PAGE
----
Blog 5

By looking at the overall topic of intersectionality and marriage, I would look at the subject matter of blended families and marriage as a cultural critique. More specifically, I would compare and contrast the American culture to one that appears to have very different views than ours about the overall topic of blended families. Then, I would try to find specific information in order to help link and show how similar this concept is from one culture to the next. I would attempt this because I think that as a society, it is very easy to pick out the differences over the similarities of 'other' or more different cultures than your own. This would help people to come to a more concrete understanding that people are really not that different from us. More importantly, it would also help us better understand the freedoms we posses and the inequalities that emerge around the subject matter of marriage and in this case, multiple marriages experienced by one person.

The type of resources I would want to use would be marriage statistics and first-hand family interviews. I would look at records, if there are any, showing the number of divorces and marriages occurring per year in each country and the laws that go along with marriage as a whole (whether or not people are allowed to divorce; therefore, allowed to remarry, custody of children, if pre-nuptial agreements exist etc...). The interviews I would conduct would be with the people in which were re-married and all the people involved: family, friends, children, etc... I would ask these people their thoughts about getting married again versus their thoughts on their last marriage, and how the other people thought about their decision. This would show how the families of these two different cultures support or disagree with the concept of blended families.

The types of identities that I would uncover in this while doing my research would be: religion, race, gender, and the family structure. I would uncover the identities of family structures and the beliefs or religions that surround the idea of blended families of a different culture because it would allow me to answer questions like: Are certain religions 'allowed' to marry, then divorce, and re-marry over others? How much influence does the families beliefs have on the people re-marrying and are they allowed to? Are both marriages arranged by the family due to their religious backgrounds?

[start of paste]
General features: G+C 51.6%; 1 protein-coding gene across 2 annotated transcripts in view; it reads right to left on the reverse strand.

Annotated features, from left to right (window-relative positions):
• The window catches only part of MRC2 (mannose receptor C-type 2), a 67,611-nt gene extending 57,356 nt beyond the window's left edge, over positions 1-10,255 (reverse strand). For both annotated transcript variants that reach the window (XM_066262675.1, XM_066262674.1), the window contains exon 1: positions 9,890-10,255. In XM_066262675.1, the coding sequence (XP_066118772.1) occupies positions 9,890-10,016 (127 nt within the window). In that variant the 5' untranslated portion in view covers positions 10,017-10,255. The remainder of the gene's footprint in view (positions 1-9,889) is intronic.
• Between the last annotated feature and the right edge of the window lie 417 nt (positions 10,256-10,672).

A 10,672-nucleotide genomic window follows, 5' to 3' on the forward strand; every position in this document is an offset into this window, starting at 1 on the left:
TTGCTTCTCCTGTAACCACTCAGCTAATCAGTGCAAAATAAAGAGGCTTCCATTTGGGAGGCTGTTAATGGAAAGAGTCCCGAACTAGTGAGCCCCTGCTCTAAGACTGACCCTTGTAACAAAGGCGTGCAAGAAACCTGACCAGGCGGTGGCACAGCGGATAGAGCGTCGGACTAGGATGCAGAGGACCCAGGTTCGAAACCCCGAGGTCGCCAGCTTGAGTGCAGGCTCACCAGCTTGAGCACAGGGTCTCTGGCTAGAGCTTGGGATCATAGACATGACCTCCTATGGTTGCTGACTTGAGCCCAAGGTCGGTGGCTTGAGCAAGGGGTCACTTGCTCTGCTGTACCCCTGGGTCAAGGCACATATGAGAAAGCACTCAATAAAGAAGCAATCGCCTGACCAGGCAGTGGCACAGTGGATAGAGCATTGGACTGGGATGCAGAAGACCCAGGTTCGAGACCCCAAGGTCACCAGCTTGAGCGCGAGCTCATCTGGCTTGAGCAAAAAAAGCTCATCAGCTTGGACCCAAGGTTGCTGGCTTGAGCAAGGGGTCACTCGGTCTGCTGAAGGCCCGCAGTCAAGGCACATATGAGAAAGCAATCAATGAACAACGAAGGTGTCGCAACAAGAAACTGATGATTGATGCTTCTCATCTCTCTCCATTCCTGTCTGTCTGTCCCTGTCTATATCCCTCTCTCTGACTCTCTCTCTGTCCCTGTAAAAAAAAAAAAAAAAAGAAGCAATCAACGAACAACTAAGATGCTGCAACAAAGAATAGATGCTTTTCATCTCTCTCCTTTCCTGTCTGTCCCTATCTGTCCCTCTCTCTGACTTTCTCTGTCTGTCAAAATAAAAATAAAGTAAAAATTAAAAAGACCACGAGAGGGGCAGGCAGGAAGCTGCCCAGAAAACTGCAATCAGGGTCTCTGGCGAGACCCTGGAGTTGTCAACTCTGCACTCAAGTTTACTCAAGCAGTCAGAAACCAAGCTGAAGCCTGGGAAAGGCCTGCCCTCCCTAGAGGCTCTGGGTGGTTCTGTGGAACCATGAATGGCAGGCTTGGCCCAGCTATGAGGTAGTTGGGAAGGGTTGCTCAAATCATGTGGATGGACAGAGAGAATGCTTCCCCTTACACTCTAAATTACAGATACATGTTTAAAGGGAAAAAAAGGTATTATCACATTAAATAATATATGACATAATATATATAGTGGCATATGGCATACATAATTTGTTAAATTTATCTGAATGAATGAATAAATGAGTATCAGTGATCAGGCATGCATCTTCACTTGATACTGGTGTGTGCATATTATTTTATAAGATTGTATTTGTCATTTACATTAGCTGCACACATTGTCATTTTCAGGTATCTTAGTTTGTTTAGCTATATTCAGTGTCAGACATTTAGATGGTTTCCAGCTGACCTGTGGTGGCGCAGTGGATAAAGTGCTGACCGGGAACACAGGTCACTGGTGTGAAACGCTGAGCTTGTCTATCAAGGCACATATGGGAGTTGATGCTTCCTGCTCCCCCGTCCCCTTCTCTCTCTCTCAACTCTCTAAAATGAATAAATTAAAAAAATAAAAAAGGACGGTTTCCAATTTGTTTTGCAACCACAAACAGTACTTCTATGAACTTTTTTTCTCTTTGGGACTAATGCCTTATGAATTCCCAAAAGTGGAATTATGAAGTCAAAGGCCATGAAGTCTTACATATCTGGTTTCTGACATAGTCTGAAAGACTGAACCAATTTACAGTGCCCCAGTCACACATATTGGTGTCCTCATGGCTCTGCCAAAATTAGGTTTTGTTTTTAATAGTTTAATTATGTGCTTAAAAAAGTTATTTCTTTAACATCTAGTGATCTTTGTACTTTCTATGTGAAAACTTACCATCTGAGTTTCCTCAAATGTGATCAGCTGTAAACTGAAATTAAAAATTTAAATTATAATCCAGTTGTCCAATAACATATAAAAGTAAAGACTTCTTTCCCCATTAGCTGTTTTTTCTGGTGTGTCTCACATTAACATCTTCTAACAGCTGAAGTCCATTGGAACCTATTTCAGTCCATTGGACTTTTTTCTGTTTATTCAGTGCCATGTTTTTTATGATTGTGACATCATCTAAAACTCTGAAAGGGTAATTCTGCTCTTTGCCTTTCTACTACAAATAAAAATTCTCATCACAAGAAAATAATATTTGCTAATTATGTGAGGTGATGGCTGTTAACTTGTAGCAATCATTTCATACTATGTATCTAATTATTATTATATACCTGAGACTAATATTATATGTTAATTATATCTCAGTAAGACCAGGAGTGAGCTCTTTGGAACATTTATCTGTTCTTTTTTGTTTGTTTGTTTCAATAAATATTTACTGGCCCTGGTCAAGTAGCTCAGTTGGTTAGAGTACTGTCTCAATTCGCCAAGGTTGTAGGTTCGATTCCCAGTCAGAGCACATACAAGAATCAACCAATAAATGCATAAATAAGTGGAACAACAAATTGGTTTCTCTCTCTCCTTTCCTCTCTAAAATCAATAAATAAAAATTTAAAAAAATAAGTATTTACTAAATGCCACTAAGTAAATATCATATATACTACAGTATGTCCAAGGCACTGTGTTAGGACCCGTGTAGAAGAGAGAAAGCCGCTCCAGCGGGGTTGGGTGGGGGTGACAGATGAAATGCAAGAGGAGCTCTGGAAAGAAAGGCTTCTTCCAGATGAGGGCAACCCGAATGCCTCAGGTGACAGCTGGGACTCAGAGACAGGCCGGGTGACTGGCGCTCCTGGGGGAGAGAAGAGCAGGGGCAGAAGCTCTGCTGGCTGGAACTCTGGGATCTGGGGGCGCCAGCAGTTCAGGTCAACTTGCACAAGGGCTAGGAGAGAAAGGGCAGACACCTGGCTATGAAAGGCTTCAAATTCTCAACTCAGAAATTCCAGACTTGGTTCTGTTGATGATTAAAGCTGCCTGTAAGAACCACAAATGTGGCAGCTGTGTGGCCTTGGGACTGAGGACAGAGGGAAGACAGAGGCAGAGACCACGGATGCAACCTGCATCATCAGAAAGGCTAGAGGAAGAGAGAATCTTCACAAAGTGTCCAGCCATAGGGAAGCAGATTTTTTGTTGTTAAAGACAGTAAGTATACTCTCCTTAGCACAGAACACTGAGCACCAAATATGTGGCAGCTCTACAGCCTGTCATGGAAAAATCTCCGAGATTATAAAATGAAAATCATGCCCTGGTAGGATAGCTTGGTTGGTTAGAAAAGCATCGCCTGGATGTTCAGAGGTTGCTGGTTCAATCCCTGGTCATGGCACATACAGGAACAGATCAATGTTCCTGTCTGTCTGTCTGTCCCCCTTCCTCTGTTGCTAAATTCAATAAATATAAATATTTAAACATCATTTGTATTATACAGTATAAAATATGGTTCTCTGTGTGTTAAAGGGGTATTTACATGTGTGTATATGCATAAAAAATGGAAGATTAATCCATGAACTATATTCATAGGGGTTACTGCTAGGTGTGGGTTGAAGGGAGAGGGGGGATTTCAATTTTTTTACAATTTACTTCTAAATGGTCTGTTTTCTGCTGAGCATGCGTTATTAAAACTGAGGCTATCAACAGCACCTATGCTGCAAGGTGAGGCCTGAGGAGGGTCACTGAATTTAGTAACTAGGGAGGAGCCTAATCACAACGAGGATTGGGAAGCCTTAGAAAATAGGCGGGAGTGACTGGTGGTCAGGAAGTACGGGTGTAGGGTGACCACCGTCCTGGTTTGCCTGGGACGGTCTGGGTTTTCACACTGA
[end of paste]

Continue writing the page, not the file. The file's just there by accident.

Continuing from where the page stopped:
Also, being that race in our culture has been, historically, one of the things that have propelled the oppression of what we have seen as the 'other' I would look at the historical context of what have been the dominant race and then the two dominant races that have practiced this idea of blended families. This would allow me to uncover if and when there have been times in which certain races were not allowed to exercise such rights and if they are still unable to today.

Another identity that would be uncovered would be gender. I would see if men are more able to divorce and re-marry over women or if women have more power in this matter over men. Also, this would help me decipher which gender has more influence on the concept of marriage within that society as a whole.



Week 5 Blog

I think that I were to do an research study, I would choose a couple in which identity, class and possibly race would be the main areas that I would be studying from an intersectional perspective.
The white male would be from a middle to upper class household.  Both of his parents have at least a B.A. His parents were supportive of his choice of earning his B.A. they believed that the only way a person truly appreciates their accomplishments is by putting in 100% of the work involved in completing it.  With no "handouts" from mom or dad, he not only had 100% of the full tuition costs to pay off, he had his degree and the pride that went along with it. 
The female in this picture comes from the class known as the "working poor". This female is a single mother, with some college, but has not completed her degree.  She has put her educational dreams on hold  to do what she needs to support herself and child(ren) she supports on her own. She is the head of her household, she makes the financial decisions as needed, she is fulfilling the role of both parents to her child(ren)to the best of her ability.  She feels proud of her ability to care for her child(ren) and herself despite her low income. Her own parents are in the same situation as her.  Having jobs that sustain their needs but little to no extra income to borrow out to others.  Most people in her family are married at the courthouse.